If you have a Greek or Egyptian nationality, then your next background choice is your social class within that society. Your social class determines how others react to you and how much regard they have for you. In the ancient world, there is no political correctness and there are no equal opportunities. The aristocracy are in control. They look down on the merchants, who in turn look down on the workers and slaves. In Age of Heroes, all social classes have their advantages and disadvantages but those who are born to the nobility are always entitled to respect and deference from those of a lower social class. If you are a foreigner, then how others regard you depends entirely on the standing your country has at the time. Nobody cares what your social rank was back in your own land. If your country is well regarded, then you will be treated well; if you are an enemy, then you can expect to be treated as such. For example, the Spartans in Greece were either the enemy or the ally of the Persian Empire, depending on what Persia was doing at the time and how it influenced Sparta’s main rival, Athens.
Greek And Egyptian Social Classes
These backgrounds apply to any character who was raised in the Greek or Egyptian culture or who has rank in that culture, such as by marrying into it. They do not have anything to do with your race.
Starting Wealth Per Social Class:
- Slave: None. +1 Con and -1 Int
- Lower/Worker Class: 1d4x5 Silver Drachmas. +2 bonus to one Craft skill.
- Middle Class: 5d4x10 Silver Drachmas. +1 Bonus Feat at first level.
- Upper/Noble Class: 5d4x20 Silver Drachmas. 1d3 unskilled slaves.
Race, City, and Regional Backgrounds
Characters of the ancient world often have loyalty to their city or region and identify themselves by referring to it, such as by calling themselves ‘Timmaeus of Athens’ or ‘Ankh-fn- khonsu the Theban’. This is especially important for Greek characters, as ancient Greece was not a unified country but a land in which numerous city-states fought for space and resources. See the Ancient World chapter for more details on how ancient Greece functioned. Your city gives you certain advantages and disadvantages. Athenians, for example, are trained in philosophy and the arts, giving them bonuses to Rhetoric and Debate skill checks, while Spartans are taught to discipline their bodies and become more resistant to pain, giving them an increased Constitution. See the Races page to choose your background.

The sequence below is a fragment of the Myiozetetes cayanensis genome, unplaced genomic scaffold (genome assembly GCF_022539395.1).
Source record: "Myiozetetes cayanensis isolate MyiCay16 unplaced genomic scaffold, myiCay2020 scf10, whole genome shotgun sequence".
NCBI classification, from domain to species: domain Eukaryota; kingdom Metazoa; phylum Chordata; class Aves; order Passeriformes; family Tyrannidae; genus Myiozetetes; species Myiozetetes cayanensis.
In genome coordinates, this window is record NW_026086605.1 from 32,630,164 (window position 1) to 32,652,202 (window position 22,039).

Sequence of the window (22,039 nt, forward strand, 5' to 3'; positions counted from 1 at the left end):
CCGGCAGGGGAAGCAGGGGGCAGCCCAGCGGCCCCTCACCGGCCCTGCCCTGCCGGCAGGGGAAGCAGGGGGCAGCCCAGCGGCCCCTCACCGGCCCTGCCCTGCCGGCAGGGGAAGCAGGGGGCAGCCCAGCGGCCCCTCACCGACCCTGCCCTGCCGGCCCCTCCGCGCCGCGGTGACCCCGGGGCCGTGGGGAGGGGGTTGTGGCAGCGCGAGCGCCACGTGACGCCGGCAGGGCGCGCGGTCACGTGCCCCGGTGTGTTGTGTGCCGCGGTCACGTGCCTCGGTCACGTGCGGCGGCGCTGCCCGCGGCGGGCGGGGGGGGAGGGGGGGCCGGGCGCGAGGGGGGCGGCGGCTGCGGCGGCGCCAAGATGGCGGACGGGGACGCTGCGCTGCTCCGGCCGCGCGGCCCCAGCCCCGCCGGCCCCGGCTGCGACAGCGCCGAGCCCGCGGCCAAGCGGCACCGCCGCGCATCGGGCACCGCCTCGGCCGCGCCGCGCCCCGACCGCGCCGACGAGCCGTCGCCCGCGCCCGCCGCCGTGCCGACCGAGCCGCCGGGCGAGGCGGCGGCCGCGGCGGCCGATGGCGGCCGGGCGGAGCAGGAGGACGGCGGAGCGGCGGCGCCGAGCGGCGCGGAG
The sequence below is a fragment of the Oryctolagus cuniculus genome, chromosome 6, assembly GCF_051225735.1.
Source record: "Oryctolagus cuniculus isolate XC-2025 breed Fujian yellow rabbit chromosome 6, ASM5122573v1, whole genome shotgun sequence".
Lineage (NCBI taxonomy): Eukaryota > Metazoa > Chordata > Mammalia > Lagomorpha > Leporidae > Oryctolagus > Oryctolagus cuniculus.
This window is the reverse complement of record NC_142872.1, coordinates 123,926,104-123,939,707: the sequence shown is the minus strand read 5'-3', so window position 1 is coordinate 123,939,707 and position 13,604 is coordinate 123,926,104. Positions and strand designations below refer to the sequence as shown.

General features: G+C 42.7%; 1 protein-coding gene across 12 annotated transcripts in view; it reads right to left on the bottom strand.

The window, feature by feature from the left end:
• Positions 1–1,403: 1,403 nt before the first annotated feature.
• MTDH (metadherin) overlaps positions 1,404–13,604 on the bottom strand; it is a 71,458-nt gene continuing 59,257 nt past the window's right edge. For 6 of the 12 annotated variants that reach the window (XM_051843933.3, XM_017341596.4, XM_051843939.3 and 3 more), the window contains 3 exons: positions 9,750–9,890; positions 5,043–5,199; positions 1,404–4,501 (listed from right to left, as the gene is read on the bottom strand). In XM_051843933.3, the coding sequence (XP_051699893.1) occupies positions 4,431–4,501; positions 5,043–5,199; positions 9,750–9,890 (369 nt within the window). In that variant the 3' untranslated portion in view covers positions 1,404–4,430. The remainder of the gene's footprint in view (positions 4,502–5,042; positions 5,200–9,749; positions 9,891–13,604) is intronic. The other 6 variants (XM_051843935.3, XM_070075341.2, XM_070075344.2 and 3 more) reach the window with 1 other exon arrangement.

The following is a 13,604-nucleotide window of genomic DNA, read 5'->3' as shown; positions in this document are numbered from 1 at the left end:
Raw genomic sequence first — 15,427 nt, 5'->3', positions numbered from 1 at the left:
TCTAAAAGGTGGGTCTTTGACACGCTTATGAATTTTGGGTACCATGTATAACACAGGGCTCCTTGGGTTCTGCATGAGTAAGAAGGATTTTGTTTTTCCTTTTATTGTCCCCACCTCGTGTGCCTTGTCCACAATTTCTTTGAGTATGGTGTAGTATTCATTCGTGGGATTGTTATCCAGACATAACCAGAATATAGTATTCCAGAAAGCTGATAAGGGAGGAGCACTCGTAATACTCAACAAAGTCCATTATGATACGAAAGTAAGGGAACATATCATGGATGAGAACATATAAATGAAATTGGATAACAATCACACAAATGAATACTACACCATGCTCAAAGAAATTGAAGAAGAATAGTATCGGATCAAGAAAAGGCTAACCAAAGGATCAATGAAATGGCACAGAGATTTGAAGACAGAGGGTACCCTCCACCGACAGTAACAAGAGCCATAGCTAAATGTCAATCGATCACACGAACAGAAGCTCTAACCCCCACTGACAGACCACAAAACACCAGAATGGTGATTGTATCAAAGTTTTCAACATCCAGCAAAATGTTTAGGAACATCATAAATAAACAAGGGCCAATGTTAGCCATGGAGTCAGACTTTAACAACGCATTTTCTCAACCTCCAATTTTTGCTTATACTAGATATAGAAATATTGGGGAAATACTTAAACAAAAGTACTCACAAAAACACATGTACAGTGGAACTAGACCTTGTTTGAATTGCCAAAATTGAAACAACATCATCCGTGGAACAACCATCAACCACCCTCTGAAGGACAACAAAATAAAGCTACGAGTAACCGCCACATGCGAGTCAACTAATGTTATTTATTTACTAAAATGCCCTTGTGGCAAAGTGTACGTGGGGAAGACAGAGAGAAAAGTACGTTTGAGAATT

This section allows players to create heroic characters along the lines of the ancient myths. Mythic characters are those whose powers must either be explained away as the exaggerations of myth or who genuinely do have superhuman ability, depending on the kind of campaign being run. Many mythic characters’ fates are directly bound to the Gods. They are either agents of the Gods or are related to them in some way. Mythic character backgrounds may only be used with the agreement of the Games Master. There are three ways to create a mythic character. They may have divine blood, divine patronage or a divine boon.
Like the Pharaohs of Egypt or the demigod heroes of ancient Greece, the character is directly descended from a deity. The character may, for example, be the son of Zeus like Heracles. Such a character has one divine parent and one mortal parent, they are never the child of two Gods. Having divine blood guarantees the character considerable advantages. You gain an inherent bonus to at least one of your ability scores, as you take after your divine parent, you are beloved by them automatically (see Religions and Philosophies) and you also gain a +2 background bonus to any Prayer skill check that involves your parent. There are, however, disadvantages to being the progeny of a deity; these come in the shape of other deities. As the son or daughter of one deity, you automatically gain the hatred of another deity, who then despises you. This may never be removed with atonement, as the deity hates you for who you are rather than what you have done. A good example of this kind of character is Heracles, who was hated by the Goddess Hera for having been fathered by her adulterous husband Zeus. There are some Gods and Goddesses who you may not choose as parents, simply because they did not interbreed with mortals, or in some cases with anyone. Athene and Artemis are virgin Goddesses, who have no children by any male, divine or mortal. Hephaestus and Asclepius are also not known to have sired any children. Having a divine parent is, traditionally, an attribute of Greek heroes rather than Egyptian ones. The only notable Egyptian who is said to be of divine parentage is Pharaoh, who is the son of Ra. If the Games Master wishes to allow players to be the children of other Egyptian gods, then suitable benefits can be derived by using the table below as a guideline.